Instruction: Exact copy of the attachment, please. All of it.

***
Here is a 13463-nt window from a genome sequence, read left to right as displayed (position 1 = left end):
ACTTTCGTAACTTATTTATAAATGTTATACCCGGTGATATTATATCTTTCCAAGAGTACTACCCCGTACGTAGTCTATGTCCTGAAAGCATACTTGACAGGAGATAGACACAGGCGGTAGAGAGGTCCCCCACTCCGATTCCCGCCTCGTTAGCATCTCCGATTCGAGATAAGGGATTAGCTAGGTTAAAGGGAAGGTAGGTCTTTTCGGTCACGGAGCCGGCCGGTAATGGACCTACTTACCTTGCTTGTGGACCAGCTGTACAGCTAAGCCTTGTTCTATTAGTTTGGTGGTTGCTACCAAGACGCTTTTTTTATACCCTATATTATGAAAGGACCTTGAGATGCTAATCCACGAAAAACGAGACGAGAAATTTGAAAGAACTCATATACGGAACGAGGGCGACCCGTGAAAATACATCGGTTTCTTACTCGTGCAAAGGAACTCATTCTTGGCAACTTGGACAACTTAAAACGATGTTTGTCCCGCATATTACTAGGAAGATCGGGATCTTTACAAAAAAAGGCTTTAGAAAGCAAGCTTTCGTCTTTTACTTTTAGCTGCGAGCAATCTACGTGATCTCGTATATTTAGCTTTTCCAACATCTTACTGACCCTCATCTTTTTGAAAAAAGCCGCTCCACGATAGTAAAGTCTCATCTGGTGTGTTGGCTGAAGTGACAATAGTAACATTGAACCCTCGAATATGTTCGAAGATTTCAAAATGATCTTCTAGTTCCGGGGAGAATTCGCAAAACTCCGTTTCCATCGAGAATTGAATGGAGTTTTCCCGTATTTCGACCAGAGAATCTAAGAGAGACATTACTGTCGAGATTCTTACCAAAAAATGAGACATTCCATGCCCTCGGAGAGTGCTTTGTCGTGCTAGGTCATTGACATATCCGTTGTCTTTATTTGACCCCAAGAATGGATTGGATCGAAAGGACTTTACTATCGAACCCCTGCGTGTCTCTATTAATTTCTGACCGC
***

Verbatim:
Here is a 13463-nt window from a genome sequence, read left to right as displayed (position 1 = left end):
ACTTTCGTAACTTATTTATAAATGTTATACCCGGTGATATTATATCTTTCCAAGAGTACTACCCCGTACGTAGTCTATGTCCTGAAAGCATACTTGACAGGAGATAGACACAGGCGGTAGAGAGGTCCCCCACTCCGATTCCCGCCTCGTTAGCATCTCCGATTCGAGATAAGGGATTAGCTAGGTTAAAGGGAAGGTAGGTCTTTTCGGTCACGGAGCCGGCCGGTAATGGACCTACTTACCTTGCTTGTGGACCAGCTGTACAGCTAAGCCTTGTTCTATTAGTTTGGTGGTTGCTACCAAGACGCTTTTTTTATACCCTATATTATGAAAGGACCTTGAGATGCTAATCCACGAAAAACGAGACGAGAAATTTGAAAGAACTCATATACGGAACGAGGGCGACCCGTGAAAATACATCGGTTTCTTACTCGTGCAAAGGAACTCATTCTTGGCAACTTGGACAACTTAAAACGATGTTTGTCCCGCATATTACTAGGAAGATCGGGATCTTTACAAAAAAAGGCTTTAGAAAGCAAGCTTTCGTCTTTTACTTTTAGCTGCGAGCAATCTACGTGATCTCGTATATTTAGCTTTTCCAACATCTTACTGACCCTCATCTTTTTGAAAAAAGCCGCTCCACGATAGTAAAGTCTCATCTGGTGTGTTGGCTGAAGTGACAATAGTAACATTGAACCCTCGAATATGTTCGAAGATTTCAAAATGATCTTCTAGTTCCGGGGAGAATTCGCAAAACTCCGTTTCCATCGAGAATTGAATGGAGTTTTCCCGTATTTCGACCAGAGAATCTAAGAGAGACATTACTGTCGAGATTCTTACCAAAAAATGAGACATTCCATGCCCTCGGAGAGTGCTTTGTCGTGCTAGGTCATTGACATATCCGTTGTCTTTATTTGACCCCAAGAATGGATTGGATCGAAAGGACTTTACTATCGAACCCCTGCGTGTCTCTATTAATTTCTGACCGC